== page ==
The government’s reaction to Monday night’s vote on tax credits was to institute a review of the Lords’ powers. The temptation to take a swipe at those who had thwarted them is understandable. But the real problems lies less with the Lords than the way we make budgets.
The day after his July budget, the Chancellor was lauded by many. Not only had he pulled off an unlikely election victory, he had produced a budget which delivered a surplus, introduced a living wage, met the manifesto commitment to cut inheritance tax, raised tax thresholds and the 40 per cent starting rate – all with seemingly little pain. This was a budget rabbit of epic proportions.
It was only when the external commentators started exposing the arithmetic that the government’s claims about winners and losers started to fall apart at the seams.
Even to this day, it is not clear that fellow Cabinet ministers fully understand the extent to which the other measures – extended free childcare, a National Living wage and raised tax threshold – fail to compensate for the tax credit cuts on the poorest working families.
Nor is it clear how much the DWP - which is paid to understand the poor in a way the Treasury and HMRC simply do not – has been involved in the decision-making. What we can be certain of is that the Cabinet had no advance knowledge or chance to discuss before the Chancellor informed them of his budget arithmetic – and then, unless they combed through the Red Book themselves, they would have simply relied on Treasury presentation.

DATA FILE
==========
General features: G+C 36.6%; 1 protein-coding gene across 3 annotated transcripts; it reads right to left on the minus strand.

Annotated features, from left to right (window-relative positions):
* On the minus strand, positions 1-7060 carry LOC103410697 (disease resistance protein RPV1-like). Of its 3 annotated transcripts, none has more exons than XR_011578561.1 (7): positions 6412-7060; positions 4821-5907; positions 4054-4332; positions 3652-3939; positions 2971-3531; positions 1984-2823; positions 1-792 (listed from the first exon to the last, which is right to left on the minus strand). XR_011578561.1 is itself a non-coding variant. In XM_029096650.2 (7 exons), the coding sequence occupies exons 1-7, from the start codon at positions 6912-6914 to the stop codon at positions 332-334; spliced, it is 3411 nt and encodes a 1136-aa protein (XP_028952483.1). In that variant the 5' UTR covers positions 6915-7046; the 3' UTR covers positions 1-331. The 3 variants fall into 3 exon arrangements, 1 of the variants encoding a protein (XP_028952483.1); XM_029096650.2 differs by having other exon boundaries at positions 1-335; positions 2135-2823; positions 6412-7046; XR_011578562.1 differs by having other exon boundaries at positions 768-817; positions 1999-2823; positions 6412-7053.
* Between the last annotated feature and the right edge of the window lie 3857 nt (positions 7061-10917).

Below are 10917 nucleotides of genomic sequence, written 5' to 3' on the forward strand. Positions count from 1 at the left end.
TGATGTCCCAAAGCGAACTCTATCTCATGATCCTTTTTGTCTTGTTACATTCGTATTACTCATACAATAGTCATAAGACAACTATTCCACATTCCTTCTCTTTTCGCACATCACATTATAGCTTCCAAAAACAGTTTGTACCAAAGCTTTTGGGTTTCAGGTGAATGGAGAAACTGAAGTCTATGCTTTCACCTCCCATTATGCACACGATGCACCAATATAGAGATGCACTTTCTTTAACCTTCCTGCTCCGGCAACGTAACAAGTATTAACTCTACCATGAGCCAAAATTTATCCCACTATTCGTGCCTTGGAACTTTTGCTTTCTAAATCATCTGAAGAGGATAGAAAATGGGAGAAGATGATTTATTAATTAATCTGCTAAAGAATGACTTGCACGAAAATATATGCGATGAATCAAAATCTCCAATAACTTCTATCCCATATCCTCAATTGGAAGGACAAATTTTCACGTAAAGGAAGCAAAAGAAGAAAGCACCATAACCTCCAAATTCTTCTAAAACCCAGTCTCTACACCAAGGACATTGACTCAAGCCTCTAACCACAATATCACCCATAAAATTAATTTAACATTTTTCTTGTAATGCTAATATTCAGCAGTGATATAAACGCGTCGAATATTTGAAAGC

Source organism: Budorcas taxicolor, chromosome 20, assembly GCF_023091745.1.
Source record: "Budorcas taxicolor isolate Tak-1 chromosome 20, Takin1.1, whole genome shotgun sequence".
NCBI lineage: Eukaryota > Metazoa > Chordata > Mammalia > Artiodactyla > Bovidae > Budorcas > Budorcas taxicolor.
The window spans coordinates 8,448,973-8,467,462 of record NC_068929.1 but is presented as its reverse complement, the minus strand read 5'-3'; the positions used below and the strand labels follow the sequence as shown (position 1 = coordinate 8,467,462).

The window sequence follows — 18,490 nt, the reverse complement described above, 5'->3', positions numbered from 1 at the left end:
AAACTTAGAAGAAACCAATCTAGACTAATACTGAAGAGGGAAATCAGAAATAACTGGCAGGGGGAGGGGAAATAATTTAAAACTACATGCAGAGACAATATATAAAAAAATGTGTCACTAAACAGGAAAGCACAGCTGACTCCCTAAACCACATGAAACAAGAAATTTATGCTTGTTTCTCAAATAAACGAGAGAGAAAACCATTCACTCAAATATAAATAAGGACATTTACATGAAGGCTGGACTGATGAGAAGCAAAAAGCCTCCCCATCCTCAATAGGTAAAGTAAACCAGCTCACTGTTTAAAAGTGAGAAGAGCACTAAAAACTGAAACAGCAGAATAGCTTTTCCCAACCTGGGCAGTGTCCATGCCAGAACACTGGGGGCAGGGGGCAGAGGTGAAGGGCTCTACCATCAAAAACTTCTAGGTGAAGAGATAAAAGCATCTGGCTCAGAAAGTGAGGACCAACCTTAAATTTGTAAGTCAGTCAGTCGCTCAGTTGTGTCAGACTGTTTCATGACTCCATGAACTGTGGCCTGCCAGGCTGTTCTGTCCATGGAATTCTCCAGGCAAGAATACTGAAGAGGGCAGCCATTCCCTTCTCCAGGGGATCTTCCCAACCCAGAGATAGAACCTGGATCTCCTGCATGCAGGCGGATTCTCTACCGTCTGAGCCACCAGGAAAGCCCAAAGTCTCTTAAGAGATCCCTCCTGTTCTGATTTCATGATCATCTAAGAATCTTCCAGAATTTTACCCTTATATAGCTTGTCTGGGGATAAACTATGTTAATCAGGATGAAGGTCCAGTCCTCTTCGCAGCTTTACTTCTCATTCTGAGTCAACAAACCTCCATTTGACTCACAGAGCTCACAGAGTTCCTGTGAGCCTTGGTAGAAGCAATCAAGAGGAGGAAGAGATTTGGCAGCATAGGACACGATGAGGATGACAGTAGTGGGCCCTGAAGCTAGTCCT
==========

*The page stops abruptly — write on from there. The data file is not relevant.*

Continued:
In the old days of coalition, this would have been the subject of heated discussion in the Quad. Governing alone now means the freedom to decide without those debates – which is not always a blessing.
For other policies, a change of this magnitude would have been the subject of internal collective agreement and external consultation. The Chancellor might have found himself challenged on alternatives. He would have been able to mount a tactical retreat. Indeed when the Chancellor first got the keys to No.11, he promised no major changes that had not been the subject of earlier consultation.
The Treasury exempts itself from all these normal disciplines of government policy making. The excuse of the need for budget secrecy has long been blown, as selective pre-briefing has become the norm not the exception. The truth is that chancellors resist normalising tax policy because it would rob them of their moment of surprise – their opportunity to wow their backbenches and wrong-foot the Opposition. But too often their great budget coups de theatre end up exploding in their faces. They pay a political price. But we all pay a policy price for the absence of a proper debate on the fiscal choices available.
When George Osborne reflects on the lessons of the last week, he should decide that his legacy will be not a reformed Lords, but a better way of making budgets.
Jill Rutter is programme director at the Institute for Government